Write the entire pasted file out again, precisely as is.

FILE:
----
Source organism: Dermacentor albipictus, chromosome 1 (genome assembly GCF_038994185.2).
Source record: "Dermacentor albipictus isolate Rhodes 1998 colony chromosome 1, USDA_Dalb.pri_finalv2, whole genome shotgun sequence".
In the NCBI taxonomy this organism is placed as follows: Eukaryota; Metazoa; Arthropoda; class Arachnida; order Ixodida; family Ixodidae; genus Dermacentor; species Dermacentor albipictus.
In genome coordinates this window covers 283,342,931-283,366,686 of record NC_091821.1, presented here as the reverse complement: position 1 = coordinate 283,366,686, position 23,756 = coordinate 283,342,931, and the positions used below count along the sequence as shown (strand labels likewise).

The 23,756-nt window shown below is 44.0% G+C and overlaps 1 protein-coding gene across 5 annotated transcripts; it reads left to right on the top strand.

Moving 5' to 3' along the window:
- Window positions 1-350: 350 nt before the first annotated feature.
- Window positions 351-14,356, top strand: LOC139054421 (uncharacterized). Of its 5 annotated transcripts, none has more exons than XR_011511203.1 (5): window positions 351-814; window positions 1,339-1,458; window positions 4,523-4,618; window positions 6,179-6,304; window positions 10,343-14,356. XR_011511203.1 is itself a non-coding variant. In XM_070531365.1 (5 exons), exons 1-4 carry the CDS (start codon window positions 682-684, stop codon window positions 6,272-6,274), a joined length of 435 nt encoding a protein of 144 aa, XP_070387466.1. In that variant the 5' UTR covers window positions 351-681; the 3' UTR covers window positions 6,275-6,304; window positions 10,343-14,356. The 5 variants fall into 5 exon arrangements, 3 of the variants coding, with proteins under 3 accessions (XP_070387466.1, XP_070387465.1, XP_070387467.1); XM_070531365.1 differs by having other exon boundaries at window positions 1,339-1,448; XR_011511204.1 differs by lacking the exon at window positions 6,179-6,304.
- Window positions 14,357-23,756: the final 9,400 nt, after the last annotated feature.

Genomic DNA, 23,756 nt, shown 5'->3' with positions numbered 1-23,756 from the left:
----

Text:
Source organism: Dermacentor albipictus, chromosome 1 (genome assembly GCF_038994185.2).
Source record: "Dermacentor albipictus isolate Rhodes 1998 colony chromosome 1, USDA_Dalb.pri_finalv2, whole genome shotgun sequence".
In the NCBI taxonomy this organism is placed as follows: Eukaryota; Metazoa; Arthropoda; class Arachnida; order Ixodida; family Ixodidae; genus Dermacentor; species Dermacentor albipictus.
In genome coordinates this window covers 283,342,931-283,366,686 of record NC_091821.1, presented here as the reverse complement: position 1 = coordinate 283,366,686, position 23,756 = coordinate 283,342,931, and the positions used below count along the sequence as shown (strand labels likewise).

The 23,756-nt window shown below is 44.0% G+C and overlaps 1 protein-coding gene across 5 annotated transcripts; it reads left to right on the top strand.

Moving 5' to 3' along the window:
- Window positions 1-350: 350 nt before the first annotated feature.
- Window positions 351-14,356, top strand: LOC139054421 (uncharacterized). Of its 5 annotated transcripts, none has more exons than XR_011511203.1 (5): window positions 351-814; window positions 1,339-1,458; window positions 4,523-4,618; window positions 6,179-6,304; window positions 10,343-14,356. XR_011511203.1 is itself a non-coding variant. In XM_070531365.1 (5 exons), exons 1-4 carry the CDS (start codon window positions 682-684, stop codon window positions 6,272-6,274), a joined length of 435 nt encoding a protein of 144 aa, XP_070387466.1. In that variant the 5' UTR covers window positions 351-681; the 3' UTR covers window positions 6,275-6,304; window positions 10,343-14,356. The 5 variants fall into 5 exon arrangements, 3 of the variants coding, with proteins under 3 accessions (XP_070387466.1, XP_070387465.1, XP_070387467.1); XM_070531365.1 differs by having other exon boundaries at window positions 1,339-1,448; XR_011511204.1 differs by lacking the exon at window positions 6,179-6,304.
- Window positions 14,357-23,756: the final 9,400 nt, after the last annotated feature.

Genomic DNA, 23,756 nt, shown 5'->3' with positions numbered 1-23,756 from the left: